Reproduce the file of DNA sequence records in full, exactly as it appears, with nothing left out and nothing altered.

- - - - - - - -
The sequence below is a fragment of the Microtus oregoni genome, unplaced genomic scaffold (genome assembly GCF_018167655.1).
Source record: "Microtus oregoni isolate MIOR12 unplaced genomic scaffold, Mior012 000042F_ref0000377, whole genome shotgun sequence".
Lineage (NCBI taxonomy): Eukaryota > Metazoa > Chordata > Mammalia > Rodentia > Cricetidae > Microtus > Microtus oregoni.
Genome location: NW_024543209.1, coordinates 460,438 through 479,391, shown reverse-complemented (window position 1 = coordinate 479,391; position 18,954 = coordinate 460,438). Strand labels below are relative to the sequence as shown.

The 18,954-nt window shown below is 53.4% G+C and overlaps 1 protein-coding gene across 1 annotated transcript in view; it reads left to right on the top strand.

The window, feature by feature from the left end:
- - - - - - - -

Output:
The sequence below is a fragment of the Microtus oregoni genome, unplaced genomic scaffold (genome assembly GCF_018167655.1).
Source record: "Microtus oregoni isolate MIOR12 unplaced genomic scaffold, Mior012 000042F_ref0000377, whole genome shotgun sequence".
Lineage (NCBI taxonomy): Eukaryota > Metazoa > Chordata > Mammalia > Rodentia > Cricetidae > Microtus > Microtus oregoni.
Genome location: NW_024543209.1, coordinates 460,438 through 479,391, shown reverse-complemented (window position 1 = coordinate 479,391; position 18,954 = coordinate 460,438). Strand labels below are relative to the sequence as shown.

The 18,954-nt window shown below is 53.4% G+C and overlaps 1 protein-coding gene across 1 annotated transcript in view; it reads left to right on the top strand.

The window, feature by feature from the left end: